This article deals with cultural stereotypes toward Central American migrants in the Mexican healthcare system, which lead to the naturalization of the supposed cultural characteristics of these new users. Based on 21 interviews of health and administrative staff in the state of Nuevo Leon (northeastern Mexico), it shows the first recourse to culturalist explanations to describe any phenomenon related to migrants' health. According to this perspective, the health of migrants, their relation to illness, and their patterns of seeking healthcare would be mainly determined by characteristic cultural traits, which justify their penurious attendance at health centers, and their low adherence to treatments. The culturalist explanation of migrants' health behaviors may influence the care they receive, as well as their adherence to treatment, which ultimately reinforces the health inequalities initially highlighted. This culturalist excess is partly explained by the incorrect understanding of the directives of health authorities in favor of the integration of an intercultural perspective in healthcare. Despite some ongoing training in this area, it does not seem sufficient to correct this situation effectively.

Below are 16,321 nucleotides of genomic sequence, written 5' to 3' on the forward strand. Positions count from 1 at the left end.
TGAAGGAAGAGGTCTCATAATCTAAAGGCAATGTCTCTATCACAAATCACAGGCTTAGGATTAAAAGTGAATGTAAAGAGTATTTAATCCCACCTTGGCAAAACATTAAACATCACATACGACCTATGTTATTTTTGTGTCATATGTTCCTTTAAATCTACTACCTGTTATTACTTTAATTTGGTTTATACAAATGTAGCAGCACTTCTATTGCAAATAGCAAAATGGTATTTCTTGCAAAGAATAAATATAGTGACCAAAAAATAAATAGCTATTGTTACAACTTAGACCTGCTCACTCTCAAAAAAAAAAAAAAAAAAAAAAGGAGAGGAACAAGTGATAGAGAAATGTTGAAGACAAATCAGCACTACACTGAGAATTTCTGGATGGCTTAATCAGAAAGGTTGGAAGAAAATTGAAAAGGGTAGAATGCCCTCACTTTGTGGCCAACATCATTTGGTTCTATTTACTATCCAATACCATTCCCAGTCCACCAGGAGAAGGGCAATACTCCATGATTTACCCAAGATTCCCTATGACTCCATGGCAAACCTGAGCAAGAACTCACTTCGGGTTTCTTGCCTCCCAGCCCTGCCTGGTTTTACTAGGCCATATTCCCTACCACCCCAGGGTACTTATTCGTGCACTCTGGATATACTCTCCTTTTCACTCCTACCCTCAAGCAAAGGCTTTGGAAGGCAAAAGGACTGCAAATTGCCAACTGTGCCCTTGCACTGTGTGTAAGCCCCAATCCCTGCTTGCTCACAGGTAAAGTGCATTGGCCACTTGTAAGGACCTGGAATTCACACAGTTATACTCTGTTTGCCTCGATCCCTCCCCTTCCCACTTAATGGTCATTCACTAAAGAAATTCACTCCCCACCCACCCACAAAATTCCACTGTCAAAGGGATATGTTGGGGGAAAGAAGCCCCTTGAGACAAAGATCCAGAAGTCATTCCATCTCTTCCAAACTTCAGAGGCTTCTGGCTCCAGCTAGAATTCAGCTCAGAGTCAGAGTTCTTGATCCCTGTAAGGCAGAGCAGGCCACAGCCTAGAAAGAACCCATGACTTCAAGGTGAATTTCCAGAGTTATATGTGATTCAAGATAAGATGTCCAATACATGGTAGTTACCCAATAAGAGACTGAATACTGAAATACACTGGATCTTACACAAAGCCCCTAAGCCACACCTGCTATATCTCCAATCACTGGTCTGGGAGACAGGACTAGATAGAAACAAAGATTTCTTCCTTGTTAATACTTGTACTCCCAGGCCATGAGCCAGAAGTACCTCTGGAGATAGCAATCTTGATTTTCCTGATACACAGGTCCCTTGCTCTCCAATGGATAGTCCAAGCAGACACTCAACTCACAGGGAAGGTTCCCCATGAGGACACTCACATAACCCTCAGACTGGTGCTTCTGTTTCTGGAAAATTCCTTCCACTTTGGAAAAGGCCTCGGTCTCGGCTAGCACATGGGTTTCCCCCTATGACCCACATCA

Bibliographical noteFunding Information:
The author would like to thank all the individuals who kindly agreed to participate in this study.
Copyright © 2022 Stoesslé.
All Science Journal Classification (ASJC) codes
- Sociology and Political Science